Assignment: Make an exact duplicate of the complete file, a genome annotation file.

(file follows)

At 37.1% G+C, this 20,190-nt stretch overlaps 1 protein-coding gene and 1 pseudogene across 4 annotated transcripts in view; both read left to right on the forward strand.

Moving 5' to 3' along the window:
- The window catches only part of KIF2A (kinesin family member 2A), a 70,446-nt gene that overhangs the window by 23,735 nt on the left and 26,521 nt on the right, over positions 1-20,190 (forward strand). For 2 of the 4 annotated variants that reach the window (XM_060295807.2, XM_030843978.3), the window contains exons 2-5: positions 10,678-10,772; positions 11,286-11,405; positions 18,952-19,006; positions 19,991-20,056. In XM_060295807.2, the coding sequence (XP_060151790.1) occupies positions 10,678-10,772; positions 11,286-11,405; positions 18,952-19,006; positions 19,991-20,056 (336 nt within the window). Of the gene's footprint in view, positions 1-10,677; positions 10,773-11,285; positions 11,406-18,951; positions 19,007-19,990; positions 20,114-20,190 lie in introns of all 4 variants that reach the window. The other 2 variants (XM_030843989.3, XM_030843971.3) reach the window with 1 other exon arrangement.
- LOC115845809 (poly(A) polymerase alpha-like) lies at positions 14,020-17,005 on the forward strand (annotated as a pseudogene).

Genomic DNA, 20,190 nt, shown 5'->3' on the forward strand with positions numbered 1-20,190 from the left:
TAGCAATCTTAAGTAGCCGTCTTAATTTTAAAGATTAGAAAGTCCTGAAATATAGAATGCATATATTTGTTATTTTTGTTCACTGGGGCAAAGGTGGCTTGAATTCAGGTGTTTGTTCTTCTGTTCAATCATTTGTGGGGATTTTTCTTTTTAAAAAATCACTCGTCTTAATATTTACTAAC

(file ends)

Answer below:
At 37.1% G+C, this 20,190-nt stretch overlaps 1 protein-coding gene and 1 pseudogene across 4 annotated transcripts in view; both read left to right on the forward strand.

Moving 5' to 3' along the window:
- The window catches only part of KIF2A (kinesin family member 2A), a 70,446-nt gene that overhangs the window by 23,735 nt on the left and 26,521 nt on the right, over positions 1-20,190 (forward strand). For 2 of the 4 annotated variants that reach the window (XM_060295807.2, XM_030843978.3), the window contains exons 2-5: positions 10,678-10,772; positions 11,286-11,405; positions 18,952-19,006; positions 19,991-20,056. In XM_060295807.2, the coding sequence (XP_060151790.1) occupies positions 10,678-10,772; positions 11,286-11,405; positions 18,952-19,006; positions 19,991-20,056 (336 nt within the window). Of the gene's footprint in view, positions 1-10,677; positions 10,773-11,285; positions 11,406-18,951; positions 19,007-19,990; positions 20,114-20,190 lie in introns of all 4 variants that reach the window. The other 2 variants (XM_030843989.3, XM_030843971.3) reach the window with 1 other exon arrangement.
- LOC115845809 (poly(A) polymerase alpha-like) lies at positions 14,020-17,005 on the forward strand (annotated as a pseudogene).

Genomic DNA, 20,190 nt, shown 5'->3' on the forward strand with positions numbered 1-20,190 from the left:
TAGCAATCTTAAGTAGCCGTCTTAATTTTAAAGATTAGAAAGTCCTGAAATATAGAATGCATATATTTGTTATTTTTGTTCACTGGGGCAAAGGTGGCTTGAATTCAGGTGTTTGTTCTTCTGTTCAATCATTTGTGGGGATTTTTCTTTTTAAAAAATCACTCGTCTTAATATTTACTAAC